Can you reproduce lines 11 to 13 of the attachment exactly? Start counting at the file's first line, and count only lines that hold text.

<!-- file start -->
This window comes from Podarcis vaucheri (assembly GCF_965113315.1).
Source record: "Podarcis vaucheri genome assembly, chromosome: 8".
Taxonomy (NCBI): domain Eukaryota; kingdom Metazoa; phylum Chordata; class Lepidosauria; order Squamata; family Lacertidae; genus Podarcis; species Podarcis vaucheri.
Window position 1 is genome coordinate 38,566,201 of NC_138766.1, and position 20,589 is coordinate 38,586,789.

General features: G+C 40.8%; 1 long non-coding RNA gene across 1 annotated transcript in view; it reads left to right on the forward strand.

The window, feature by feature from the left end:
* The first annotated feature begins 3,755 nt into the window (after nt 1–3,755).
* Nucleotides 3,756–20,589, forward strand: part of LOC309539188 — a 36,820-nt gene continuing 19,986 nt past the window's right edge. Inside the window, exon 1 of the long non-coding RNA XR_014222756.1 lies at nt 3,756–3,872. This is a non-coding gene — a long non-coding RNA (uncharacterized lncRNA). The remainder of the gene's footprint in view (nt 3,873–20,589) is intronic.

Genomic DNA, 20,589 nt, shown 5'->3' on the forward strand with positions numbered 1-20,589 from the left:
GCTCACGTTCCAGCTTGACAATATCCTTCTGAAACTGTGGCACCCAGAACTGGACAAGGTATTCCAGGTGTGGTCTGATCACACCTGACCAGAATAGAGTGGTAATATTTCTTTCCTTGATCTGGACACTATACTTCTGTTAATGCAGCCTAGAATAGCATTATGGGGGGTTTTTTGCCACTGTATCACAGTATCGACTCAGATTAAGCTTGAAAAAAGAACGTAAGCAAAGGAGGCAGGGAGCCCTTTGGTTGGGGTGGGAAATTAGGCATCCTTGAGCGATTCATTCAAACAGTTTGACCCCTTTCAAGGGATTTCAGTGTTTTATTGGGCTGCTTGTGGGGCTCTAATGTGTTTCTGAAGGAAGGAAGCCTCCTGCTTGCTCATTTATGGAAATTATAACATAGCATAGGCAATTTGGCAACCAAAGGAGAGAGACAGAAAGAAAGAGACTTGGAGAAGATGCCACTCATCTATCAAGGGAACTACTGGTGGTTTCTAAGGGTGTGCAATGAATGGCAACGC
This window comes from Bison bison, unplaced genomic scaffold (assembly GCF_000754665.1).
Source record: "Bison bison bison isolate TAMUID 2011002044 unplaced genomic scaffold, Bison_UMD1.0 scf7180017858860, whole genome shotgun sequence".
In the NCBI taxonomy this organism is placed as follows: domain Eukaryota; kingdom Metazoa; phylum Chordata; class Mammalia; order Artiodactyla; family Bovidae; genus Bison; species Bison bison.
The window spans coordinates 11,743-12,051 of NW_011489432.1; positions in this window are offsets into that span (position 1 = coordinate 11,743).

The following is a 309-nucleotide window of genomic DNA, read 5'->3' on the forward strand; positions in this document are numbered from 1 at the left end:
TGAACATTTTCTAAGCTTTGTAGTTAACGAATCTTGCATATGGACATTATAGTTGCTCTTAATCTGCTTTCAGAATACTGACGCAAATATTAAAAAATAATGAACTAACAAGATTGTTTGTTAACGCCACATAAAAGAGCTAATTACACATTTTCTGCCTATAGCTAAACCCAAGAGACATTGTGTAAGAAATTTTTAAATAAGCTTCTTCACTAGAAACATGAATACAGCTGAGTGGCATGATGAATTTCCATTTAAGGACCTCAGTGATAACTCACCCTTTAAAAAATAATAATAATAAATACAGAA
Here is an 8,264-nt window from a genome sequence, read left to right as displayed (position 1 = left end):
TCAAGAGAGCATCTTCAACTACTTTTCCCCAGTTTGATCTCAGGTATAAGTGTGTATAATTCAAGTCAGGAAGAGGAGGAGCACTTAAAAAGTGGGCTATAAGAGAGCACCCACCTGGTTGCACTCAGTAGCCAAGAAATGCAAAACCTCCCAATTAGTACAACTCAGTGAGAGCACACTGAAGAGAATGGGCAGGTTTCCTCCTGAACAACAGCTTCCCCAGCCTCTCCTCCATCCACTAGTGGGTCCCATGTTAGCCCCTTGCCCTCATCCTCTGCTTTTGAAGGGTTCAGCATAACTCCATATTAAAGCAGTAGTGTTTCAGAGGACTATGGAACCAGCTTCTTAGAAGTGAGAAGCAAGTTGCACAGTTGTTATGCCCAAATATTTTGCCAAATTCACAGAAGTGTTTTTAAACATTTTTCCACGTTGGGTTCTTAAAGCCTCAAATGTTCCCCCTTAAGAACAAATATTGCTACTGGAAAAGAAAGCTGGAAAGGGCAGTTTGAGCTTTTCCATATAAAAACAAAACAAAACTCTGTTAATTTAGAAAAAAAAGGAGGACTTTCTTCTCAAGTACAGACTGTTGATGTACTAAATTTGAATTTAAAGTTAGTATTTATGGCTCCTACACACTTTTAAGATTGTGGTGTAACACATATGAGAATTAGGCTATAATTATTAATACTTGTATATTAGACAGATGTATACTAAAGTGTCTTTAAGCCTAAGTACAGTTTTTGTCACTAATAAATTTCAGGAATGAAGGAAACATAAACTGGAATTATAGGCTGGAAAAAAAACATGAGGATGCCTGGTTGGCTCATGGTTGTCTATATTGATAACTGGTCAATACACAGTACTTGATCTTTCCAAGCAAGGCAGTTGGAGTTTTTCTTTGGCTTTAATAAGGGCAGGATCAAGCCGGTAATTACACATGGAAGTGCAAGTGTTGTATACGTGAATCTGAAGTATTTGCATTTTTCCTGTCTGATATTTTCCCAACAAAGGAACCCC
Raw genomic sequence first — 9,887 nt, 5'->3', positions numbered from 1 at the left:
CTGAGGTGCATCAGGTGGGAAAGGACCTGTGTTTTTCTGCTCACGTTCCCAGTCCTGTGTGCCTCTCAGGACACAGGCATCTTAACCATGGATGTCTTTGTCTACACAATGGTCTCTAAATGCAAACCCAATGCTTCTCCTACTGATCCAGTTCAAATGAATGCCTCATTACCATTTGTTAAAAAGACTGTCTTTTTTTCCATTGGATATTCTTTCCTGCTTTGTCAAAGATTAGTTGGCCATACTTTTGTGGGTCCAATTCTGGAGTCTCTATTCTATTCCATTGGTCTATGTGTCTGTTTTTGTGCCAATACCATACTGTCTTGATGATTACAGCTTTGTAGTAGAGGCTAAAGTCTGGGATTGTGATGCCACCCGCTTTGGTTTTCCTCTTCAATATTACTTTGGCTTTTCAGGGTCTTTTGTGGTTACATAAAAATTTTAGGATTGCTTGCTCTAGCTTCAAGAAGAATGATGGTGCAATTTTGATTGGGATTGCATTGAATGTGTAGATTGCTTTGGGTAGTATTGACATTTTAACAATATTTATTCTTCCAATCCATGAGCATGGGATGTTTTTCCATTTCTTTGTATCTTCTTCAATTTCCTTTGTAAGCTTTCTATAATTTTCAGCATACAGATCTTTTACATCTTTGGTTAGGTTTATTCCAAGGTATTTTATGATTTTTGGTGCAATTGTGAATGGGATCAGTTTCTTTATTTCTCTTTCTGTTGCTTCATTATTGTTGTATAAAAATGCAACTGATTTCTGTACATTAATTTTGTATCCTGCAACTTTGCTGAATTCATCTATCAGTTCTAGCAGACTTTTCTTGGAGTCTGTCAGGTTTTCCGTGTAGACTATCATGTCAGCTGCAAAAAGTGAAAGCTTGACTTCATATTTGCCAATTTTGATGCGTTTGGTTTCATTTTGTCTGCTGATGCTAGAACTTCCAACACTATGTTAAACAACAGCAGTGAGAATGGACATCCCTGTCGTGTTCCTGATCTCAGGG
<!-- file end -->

This window comes from Bison bison, unplaced genomic scaffold (assembly GCF_000754665.1).
Source record: "Bison bison bison isolate TAMUID 2011002044 unplaced genomic scaffold, Bison_UMD1.0 scf7180017858860, whole genome shotgun sequence".
In the NCBI taxonomy this organism is placed as follows: domain Eukaryota; kingdom Metazoa; phylum Chordata; class Mammalia; order Artiodactyla; family Bovidae; genus Bison; species Bison bison.